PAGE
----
According to Nielsen data out this morning Microsoft’s Bing has passed Yahoo to become the number two search engine in the US. Nielsen says that Google’s August share is 65% (and growth is flat) but that Bing and Yahoo have now switched places:
Although Google saw little change in its month-over-month search volume, it still dominates the search market, accounting for 65% of all U.S. searches. Yahoo! followed Google and MSN/Windows Live/Bing Search with a 13.1% share of U.S. searches, falling from a 14.6% share in July 2010 to 13.1% (a 1.2% delta decrease or an 8% relative decrease).
In terms of a year-over-year comparison, Google has seen little change in its share of search while Yahoo! has seen a small but steady decline, going from a 16% share to 13.1% (a delta drop of 2.9% or a relative drop of 18%). MSN/Windows Live/Bing’s share has grown from 10.7% in August 2009 to 13.9% (a delta increase of 3.2% or a relative increase of 30%).
Nielsen says that it only counts “intentional” searches and not slideshows or “contextual searches.”
The most recent Hitwise data also show Yahoo still in second position:
Nielsen told us that Bing’s growth has come largely at Yahoo’s expense. The other numbers above argue that it’s too early to anoint Bing as the confirmed number two. But that would appear to be its trajectory.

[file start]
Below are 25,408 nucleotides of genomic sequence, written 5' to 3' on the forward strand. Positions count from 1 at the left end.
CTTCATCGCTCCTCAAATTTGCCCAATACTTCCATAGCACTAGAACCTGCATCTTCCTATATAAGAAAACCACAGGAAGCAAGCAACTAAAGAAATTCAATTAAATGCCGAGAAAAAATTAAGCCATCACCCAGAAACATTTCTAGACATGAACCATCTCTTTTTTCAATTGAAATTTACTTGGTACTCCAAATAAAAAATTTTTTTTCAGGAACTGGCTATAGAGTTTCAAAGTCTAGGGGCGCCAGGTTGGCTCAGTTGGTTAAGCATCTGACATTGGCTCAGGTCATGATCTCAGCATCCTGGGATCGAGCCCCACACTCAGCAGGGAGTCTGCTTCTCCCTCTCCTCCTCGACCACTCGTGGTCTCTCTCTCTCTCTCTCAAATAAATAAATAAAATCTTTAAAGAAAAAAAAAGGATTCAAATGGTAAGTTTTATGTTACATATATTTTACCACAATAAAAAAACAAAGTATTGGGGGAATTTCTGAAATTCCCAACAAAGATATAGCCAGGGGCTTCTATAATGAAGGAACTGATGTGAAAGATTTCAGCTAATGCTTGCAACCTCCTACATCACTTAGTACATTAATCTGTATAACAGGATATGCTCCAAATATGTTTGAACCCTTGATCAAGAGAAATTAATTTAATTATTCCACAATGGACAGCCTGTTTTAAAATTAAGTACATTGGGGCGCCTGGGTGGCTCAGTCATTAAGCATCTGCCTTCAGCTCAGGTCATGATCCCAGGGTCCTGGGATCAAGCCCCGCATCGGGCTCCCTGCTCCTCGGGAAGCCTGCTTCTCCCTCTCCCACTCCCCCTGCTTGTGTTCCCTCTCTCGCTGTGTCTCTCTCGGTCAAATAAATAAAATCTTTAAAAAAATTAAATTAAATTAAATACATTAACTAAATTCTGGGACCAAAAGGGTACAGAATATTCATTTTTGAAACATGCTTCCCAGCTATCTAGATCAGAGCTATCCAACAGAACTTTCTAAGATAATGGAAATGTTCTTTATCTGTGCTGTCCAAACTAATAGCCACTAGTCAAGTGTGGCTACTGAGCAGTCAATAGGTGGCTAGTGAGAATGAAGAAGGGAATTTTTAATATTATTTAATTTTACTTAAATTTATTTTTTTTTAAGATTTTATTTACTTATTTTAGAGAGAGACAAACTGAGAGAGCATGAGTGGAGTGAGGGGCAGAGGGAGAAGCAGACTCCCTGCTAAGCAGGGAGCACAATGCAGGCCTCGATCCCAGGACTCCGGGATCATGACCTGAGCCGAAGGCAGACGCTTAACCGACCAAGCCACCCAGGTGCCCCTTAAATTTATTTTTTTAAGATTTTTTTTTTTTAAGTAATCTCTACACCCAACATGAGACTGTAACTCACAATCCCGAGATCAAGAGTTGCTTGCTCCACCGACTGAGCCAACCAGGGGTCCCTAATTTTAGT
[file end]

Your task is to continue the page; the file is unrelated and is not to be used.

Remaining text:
Ad network Chitika found Yahoo to have been overtaken by Bing back in January: Chitika: Bing Passes Yahoo In Search Market Share.
A separate article in the Wall Street Journal this morning, which discusses the Verizon-Bing “default” mobile search deal, cites comScore data that show Bing’s share of mobile searches is very small, although growing:
In July, only 1.7% of U.S. cellphone customers surveyed by comScore had used Microsoft’s search technology, although that was up from 1.2% a year earlier. By contrast, 14.4% of those surveyed had used Google search, up from 9.3% a year earlier.
A Bing spokesperson quoted in the article says the Verizon deal has helped grow its mobile search query share:
Microsoft says the Verizon deal has helped the volume of mobile searches on Bing more than triple over the past year. “It’s a long-term strategic deal for us,” a company spokesman said. “It will continue to be one of the most important things we’re doing here at Bing in terms of mobile search.”
My guess would be that the Bing iPhone app is as least as important to Microsoft’s mobile search query volume. According to comScore survey data, Yahoo is also in second position in US mobile search. Another estimate recently put Google’s mobile search share at above 98 percent.
When Bing launched early last year I wrote:
Given the strength of Google’s brand and its “ownership” of search Bing may struggle to make market share gains. However I predict that it will gain share. Those potential gains may come not at Google’s expense but rather from Ask, AOL or even Yahoo.
If Yahoo does slip to a consensus number three people will inevitably explore the question of whether the Yahoo-Microsoft deal and the loss of many key Yahoo search personnel is to blame or whether Microsoft’s huge investment in Bing would have eventually lifted it past Yahoo regardless.